Fears of rising unemployment have topped the list of major business concerns in the latest study by the World Economic Forum (WEF).
The WEF’s Regional Risks for Doing Business 2020 report polled over 12,000 business leaders in 127 countries. The respondents were presented with a core list of 30 global risks and asked to select “the five global risks that you believe to be of most concern for doing business in your country within the next 10 years”.
Globally unemployment topped the list of fears, with a fiscal crisis, the top concern in 2019, coming third.
Unsurprisingly, infectious diseases leapt 28 spots and is the second most recurring risk, appearing in the top 10 in all regions except South Asia. Surveyed regions include East Asia and the Pacific, Eurasia, Europe, Latin America and the Caribbean, Middle East and North Africa, North America, South Asia, sub-Saharan Africa. The survey covers 30 risks, including terrorist attacks, extreme weather events and state collapse or crisis.
While the top risks are mostly related to economics, climate-related risks are causing greater concern this year, with natural catastrophes (up seven places), extreme weather events (up five), biodiversity loss and ecosystem collapse (up eight), and failure of climate-change adaptation (up two) featuring more prominently. Other significant changes include human-made environmental catastrophes (down six), failure of urban planning (down seven), and terrorist attacks (down nine).
“The employment disruptions caused by the pandemic, rising automation and the transition to greener economies are fundamentally changing labour markets,” Saadia Zahidi, Managing Director at the World Economic Forum said. “As we emerge from the crisis, leaders have a remarkable opportunity to create new jobs, support living wages, and reimagine social safety nets to adequately meet the challenges in the labour markets of tomorrow.”
The Regional Risks for Doing Business 2020 is in the form of an interactive map and was developed in partnership with Marsh & McLennan Companies, Zurich Insurance Group, and SK Group. It is part of the Forum’s Global Risks Initiative, a workstream that analyses critical global risks and communicates these risks to stakeholders and the wider public through digital and media assets.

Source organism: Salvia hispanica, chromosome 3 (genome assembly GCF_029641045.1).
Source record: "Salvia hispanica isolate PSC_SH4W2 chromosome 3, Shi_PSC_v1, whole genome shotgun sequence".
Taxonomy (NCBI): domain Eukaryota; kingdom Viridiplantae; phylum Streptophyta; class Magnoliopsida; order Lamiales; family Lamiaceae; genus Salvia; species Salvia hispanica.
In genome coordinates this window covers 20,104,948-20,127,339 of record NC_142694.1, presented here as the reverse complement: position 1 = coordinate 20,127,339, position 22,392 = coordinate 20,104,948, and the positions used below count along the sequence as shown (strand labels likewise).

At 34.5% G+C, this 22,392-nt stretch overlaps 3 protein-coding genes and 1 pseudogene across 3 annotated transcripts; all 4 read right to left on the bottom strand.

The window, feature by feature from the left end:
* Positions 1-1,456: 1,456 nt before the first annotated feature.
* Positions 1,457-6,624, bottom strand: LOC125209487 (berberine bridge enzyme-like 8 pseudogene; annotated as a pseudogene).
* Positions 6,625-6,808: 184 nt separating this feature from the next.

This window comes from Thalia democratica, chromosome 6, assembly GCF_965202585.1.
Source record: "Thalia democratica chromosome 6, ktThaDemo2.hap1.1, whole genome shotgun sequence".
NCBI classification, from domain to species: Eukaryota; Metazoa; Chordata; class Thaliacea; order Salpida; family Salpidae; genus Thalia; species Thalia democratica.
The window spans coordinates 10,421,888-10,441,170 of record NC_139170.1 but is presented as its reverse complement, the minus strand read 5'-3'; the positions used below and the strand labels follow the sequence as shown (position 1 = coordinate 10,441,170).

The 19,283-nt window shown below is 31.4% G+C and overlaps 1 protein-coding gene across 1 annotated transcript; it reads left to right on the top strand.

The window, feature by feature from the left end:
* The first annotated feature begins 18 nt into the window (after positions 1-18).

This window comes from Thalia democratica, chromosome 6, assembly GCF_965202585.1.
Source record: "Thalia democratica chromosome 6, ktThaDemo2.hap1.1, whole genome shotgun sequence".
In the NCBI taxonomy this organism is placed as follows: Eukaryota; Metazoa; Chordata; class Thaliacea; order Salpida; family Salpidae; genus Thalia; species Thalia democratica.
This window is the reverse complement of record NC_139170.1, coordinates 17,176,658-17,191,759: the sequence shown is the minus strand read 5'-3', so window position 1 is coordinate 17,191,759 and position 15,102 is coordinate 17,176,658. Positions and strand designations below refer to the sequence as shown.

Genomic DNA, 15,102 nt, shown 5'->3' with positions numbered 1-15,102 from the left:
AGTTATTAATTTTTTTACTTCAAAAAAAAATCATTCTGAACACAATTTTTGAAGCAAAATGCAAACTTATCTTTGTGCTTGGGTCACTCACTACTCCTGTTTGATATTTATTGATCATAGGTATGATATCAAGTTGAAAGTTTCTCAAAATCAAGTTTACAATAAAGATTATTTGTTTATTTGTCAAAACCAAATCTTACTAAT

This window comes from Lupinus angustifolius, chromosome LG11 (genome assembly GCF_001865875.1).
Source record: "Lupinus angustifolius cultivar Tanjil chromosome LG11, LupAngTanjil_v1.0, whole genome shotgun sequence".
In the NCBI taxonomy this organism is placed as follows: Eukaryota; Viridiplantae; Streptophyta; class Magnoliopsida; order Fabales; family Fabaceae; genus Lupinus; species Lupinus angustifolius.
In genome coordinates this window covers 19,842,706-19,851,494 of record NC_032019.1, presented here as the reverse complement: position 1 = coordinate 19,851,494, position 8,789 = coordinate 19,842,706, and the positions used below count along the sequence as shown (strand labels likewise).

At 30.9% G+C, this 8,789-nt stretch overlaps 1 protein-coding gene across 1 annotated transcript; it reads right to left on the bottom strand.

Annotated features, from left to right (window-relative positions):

Peter Giger, Group Chief Risk Officer, Zurich Insurance Group, warned that the current pandemic cannot derail efforts to tackle the risks which were at the top of the global agenda prior to the virus.
“COVID-19 is distracting us from certain long-term risks that will be around long after the current crisis is resolved,” he said. “But the pandemic is also having the positive effect of leading many to reassess priorities. This, I hope, will ensure that businesses advance their risk resilience strategies and result in decisive and impactful action to combat existential risks like climate change.”
“The COVID-19 crisis has shone a spotlight on organisational resilience,” said John Doyle, President and Chief Executive Officer of Marsh. “As firms look to the future, they are matching their risk and resilience arrangements with a threat landscape marked by significant customer and workforce behavioural shifts. Just as economic and climate concerns will require firms to refocus business plans, a greater reliance on digital infrastructures will mean a marked increase in cyber risk exposures. To optimize recovery, organizations will need to build greater preparedness into their business models in order to be more resilient in the face of future disruptions.” “The global pandemic has unleashed untold damage to our economies and societies,” warned Lee Hyung Hee President, Social Value Committee, SK Group. “Business leaders in Asia have recognized that risk in their response to the Forum’s survey, with infectious diseases appearing as the number one risk for the region. As new partners to the initiative, we are working to better understand the interconnections between the risk perceptions of business leaders and their broader multistakeholder community. What we already know is that tackling the intersecting risks of pandemic, financial risks, and climate change will be a cornerstone of the desired new normal.”